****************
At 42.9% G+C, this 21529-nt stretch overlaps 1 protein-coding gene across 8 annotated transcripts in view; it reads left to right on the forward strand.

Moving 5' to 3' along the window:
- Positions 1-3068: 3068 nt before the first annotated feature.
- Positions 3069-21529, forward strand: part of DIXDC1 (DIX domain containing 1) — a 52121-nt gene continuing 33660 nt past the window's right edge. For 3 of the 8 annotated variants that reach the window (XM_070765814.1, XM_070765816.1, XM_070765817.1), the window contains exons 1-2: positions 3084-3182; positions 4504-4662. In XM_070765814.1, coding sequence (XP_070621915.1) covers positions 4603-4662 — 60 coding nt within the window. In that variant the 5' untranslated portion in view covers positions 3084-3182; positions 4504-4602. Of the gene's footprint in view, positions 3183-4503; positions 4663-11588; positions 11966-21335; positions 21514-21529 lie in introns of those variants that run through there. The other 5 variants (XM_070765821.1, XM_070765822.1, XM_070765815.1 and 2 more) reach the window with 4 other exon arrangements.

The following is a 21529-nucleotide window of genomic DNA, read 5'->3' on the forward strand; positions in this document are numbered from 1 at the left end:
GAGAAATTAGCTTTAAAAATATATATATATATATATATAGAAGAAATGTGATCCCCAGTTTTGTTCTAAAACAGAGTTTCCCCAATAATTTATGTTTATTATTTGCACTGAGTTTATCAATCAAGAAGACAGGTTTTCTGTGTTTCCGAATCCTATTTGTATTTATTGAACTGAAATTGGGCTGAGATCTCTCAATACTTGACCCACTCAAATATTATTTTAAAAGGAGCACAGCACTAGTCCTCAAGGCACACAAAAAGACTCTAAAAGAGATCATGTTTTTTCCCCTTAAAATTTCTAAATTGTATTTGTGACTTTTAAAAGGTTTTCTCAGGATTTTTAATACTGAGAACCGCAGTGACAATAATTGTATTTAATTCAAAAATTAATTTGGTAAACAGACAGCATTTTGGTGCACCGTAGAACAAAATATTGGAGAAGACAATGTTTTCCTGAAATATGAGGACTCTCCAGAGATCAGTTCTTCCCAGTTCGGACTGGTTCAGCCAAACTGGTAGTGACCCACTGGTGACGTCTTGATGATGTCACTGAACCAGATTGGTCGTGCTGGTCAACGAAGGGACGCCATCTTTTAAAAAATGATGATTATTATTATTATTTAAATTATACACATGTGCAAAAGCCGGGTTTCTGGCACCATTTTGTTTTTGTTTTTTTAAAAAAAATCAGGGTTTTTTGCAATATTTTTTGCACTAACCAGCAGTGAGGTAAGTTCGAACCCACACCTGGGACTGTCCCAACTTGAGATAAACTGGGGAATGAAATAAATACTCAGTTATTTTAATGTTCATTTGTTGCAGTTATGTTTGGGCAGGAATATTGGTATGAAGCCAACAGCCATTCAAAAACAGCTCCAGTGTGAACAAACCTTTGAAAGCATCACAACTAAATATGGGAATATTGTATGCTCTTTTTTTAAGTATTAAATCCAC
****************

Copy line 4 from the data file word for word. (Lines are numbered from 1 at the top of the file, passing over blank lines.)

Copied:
- Positions 3069-21529, forward strand: part of DIXDC1 (DIX domain containing 1) — a 52121-nt gene continuing 33660 nt past the window's right edge. For 3 of the 8 annotated variants that reach the window (XM_070765814.1, XM_070765816.1, XM_070765817.1), the window contains exons 1-2: positions 3084-3182; positions 4504-4662. In XM_070765814.1, coding sequence (XP_070621915.1) covers positions 4603-4662 — 60 coding nt within the window. In that variant the 5' untranslated portion in view covers positions 3084-3182; positions 4504-4602. Of the gene's footprint in view, positions 3183-4503; positions 4663-11588; positions 11966-21335; positions 21514-21529 lie in introns of those variants that run through there. The other 5 variants (XM_070765821.1, XM_070765822.1, XM_070765815.1 and 2 more) reach the window with 4 other exon arrangements.